Taking Embedded Image, let Embedded Image be its unique nearest point in Q and let L=L0) denote any line that touches, but does not cross, the boundary of Q at Embedded Image. (In the continuous case L would be the tangent to Q at Embedded Image, for almost all boundary points Embedded Image of Q). We then perform a transformation of the complex plane Embedded Image and a rotation through an angle η=η(λ0)∈(−π, π], so that the image of L now coincides with the imaginary axis. Furthermore, the images of λ0 and the set Q now lie in the negative and non-negative half planes respectively. Therefore, Embedded Image (and 0<r<∞),Embedded Image(2.7)andEmbedded Image(2.8)With respect to some Embedded Image, and for such admissible values of Embedded Image and η, we define the half planeEmbedded Image(2.9)For different values of λ0 we get different values of Embedded Image and η. Also, for all Embedded Image,Embedded Image(2.10)where Embedded Image is the distance from λ to the boundary Embedded Image. It should also be noted that Embedded Image is the union of the half planes Embedded Image over the set S of admissible values of η and Embedded Image

The general theory will be subject to the conditionEmbedded Image(2.11)for some fixed Embedded Image. This is required to ensure that the radii of the Hellinger–Nevanlinna circles (established in §3) are real and non-negative. We also define the setEmbedded Image(2.12)Note that α is fixed andEmbedded Image(2.13)is also closed and convex. Furthermore, Q(α)⊇Q with equality satisfied if α satisfies equation (2.11) for all η such that Embedded Image, for some Embedded Image. It shall be shown that this is precisely the case when we define our operator in §5. Nevertheless, we continue initially by considering the general case.

3. Characteristics of the circles

Let Embedded Image and Embedded Image be solutions of equation (1.2) which satisfy the following initial conditions:Embedded Image(3.1)where Embedded Image. The left-hand side of equation (2.3) is now zero, and it follows from equation (3.1) that, with a=0 and b=n−1,Embedded Image(3.2)That is, θ and ϕ are linearly independent solutions of equation (1.2). By considering those solutions of equation (1.2), which satisfy the boundary conditionEmbedded Image(3.3)at n=k, where Embedded Image, it follows that on setting z=cot β,Embedded Image(3.4)

For η satisfying equation (2.11) and Embedded Image, the function zf(λ, z, k) maps the half plane Embedded Image onto a closed disc Dk(λ) in Embedded Image, which has radius rk(λ) equal toEmbedded Image(3.5)and centreEmbedded Image(3.6)

First we set Embedded Image, so that equation (3.4) now becomesEmbedded Image(3.7)The critical point of equation (3.7) is Embedded Image, and we require this point to be such that Embedded Image is negative. Upon calculation, we find thatEmbedded Imagewhere by equations (2.2) and (3.1) it follows thatEmbedded Image(3.8)Hence, by equations (2.7) and (2.11), Embedded Image as required. Therefore, when equation (2.11) is satisfied zf(λ, z, k) maps Embedded Image onto a closed disc Dk(λ). By the properties of this transformation, the centre ak(λ) of the disc Dk(λ) corresponds to the reflection of the critical point in the imaginary axis. Therefore,Embedded ImageFinally, the point Embedded Image is mapped onto a point on the circle Ck(λ) (bounding Dk(λ)). That is, Embedded Image. Therefore, using equation (3.2), we find that the radius rk(λ) of Ck(λ) is given byEmbedded Image ▪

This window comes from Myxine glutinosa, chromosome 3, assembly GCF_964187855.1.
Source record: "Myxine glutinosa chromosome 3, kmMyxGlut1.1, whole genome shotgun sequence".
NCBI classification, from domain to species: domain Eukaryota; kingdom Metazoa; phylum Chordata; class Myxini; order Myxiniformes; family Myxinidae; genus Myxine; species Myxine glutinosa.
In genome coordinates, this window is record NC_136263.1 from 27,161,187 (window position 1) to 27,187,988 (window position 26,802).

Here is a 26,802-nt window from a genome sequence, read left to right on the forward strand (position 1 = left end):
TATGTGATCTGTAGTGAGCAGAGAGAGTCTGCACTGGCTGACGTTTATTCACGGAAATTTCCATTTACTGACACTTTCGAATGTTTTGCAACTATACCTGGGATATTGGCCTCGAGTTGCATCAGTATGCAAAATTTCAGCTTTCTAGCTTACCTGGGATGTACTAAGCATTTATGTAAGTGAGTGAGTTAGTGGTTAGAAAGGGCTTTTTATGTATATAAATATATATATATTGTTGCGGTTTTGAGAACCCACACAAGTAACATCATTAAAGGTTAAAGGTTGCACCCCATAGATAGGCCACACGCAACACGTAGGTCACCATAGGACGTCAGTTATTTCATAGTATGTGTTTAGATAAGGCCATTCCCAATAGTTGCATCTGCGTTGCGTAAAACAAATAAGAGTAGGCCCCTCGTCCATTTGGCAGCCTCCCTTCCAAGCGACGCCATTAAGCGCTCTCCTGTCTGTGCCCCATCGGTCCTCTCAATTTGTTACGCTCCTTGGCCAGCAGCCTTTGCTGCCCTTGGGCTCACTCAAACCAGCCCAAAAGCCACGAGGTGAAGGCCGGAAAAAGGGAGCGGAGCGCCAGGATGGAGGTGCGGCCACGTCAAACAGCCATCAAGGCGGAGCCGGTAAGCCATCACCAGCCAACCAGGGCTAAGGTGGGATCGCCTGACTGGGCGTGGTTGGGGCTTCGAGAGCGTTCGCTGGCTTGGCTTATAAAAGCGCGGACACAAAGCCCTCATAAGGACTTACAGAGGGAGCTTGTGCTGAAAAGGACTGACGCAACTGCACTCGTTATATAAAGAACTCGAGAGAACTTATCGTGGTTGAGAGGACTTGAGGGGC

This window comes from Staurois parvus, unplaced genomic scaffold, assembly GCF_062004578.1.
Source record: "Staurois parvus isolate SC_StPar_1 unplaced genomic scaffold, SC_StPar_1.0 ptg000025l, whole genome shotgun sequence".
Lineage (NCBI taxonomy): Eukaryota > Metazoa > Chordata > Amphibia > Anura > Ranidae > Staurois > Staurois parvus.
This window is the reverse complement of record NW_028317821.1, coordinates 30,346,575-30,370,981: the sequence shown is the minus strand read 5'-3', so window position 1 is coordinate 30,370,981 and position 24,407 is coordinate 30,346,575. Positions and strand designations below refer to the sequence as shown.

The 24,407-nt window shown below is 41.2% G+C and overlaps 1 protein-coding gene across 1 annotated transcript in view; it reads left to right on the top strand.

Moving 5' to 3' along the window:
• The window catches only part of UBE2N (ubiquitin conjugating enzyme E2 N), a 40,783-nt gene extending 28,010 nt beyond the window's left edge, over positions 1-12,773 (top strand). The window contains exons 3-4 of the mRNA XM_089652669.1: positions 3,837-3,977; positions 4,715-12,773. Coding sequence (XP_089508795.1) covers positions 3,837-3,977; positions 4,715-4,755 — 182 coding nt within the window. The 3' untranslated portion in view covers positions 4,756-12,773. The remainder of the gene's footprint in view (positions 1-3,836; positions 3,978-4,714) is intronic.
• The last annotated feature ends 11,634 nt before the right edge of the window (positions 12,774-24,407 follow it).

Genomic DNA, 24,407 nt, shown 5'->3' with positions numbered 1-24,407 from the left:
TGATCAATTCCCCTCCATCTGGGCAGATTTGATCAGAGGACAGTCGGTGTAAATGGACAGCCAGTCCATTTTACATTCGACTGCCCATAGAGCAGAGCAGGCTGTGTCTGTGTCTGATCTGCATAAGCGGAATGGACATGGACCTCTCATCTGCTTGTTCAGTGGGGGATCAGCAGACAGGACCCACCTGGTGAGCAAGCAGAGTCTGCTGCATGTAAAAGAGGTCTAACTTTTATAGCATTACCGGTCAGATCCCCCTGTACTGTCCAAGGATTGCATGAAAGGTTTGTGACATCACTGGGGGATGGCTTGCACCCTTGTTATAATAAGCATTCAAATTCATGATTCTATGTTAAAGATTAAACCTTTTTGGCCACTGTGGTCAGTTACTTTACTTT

If m<k, then Dk(λ)⊂Dm(λ). That is, the discs Dk(λ) (with boundary circle Ck(λ)) are nested as k→∞.

The method used to determine this result is analogous to that used in the work of Brown et al. (1999) in the continuous case. Accordingly, just a brief outline of the proof is given here.

Let ψk(l)=θk+k. Then the inverse function of equation (3.4) can be written asEmbedded ImageIt follows from theorem 3.1 that l=l(λ)∈Dk(λ) if and only if Embedded Image. Using equation (2.2) and the initial conditions (3.1) this can be written in the same form as equation (3.5), so that equivalently lDk(λ) if and only ifEmbedded Image(3.9)By equations (2.7) and (2.10), the sum in the above inequality is positive. Therefore, if m<k:Embedded ImageHence, Dk(λ)⊂Dm(λ). That is, the discs Dk(λ) are nested as k→∞. ▪

For Embedded Image, as k→∞, the discs Dk(λ) contract either to a disc D(λ) (with boundary circle C(λ)) or to a point m(λ). These represent the limit circle and limit point cases respectively.

Now we defineEmbedded Image(3.10)where m(λ) is either a point in D(λ) or the limit point otherwise. In the limit circle case the radius r(λ) has to be strictly positive, which means that (by equation (3.5))Embedded ImageMoreover, for Embedded Image, an arbitrary solution y={yn} of our difference equation (1.2) satisfiesEmbedded Image(3.11)if and only ifEmbedded ImageHowever, since Re[(λEmbedded Image)eiη]=−δ, it follows thatEmbedded ImageTherefore, for Embedded Image and Embedded Image, a solution y={yn} of the difference equation (1.2) satisfies equation (3.11) if and only ifEmbedded Image(3.12)in which caseEmbedded Image(3.13)This result enables us to give the following full characterization of our difference equation (1.2). Each of the three following cases are distinct, and the uniqueness referred to is up to constant multiples.

For Embedded Image and Embedded Image, the following distinct limit circle, limit point cases are possible, where cases I and II are sub-cases of the limit point case.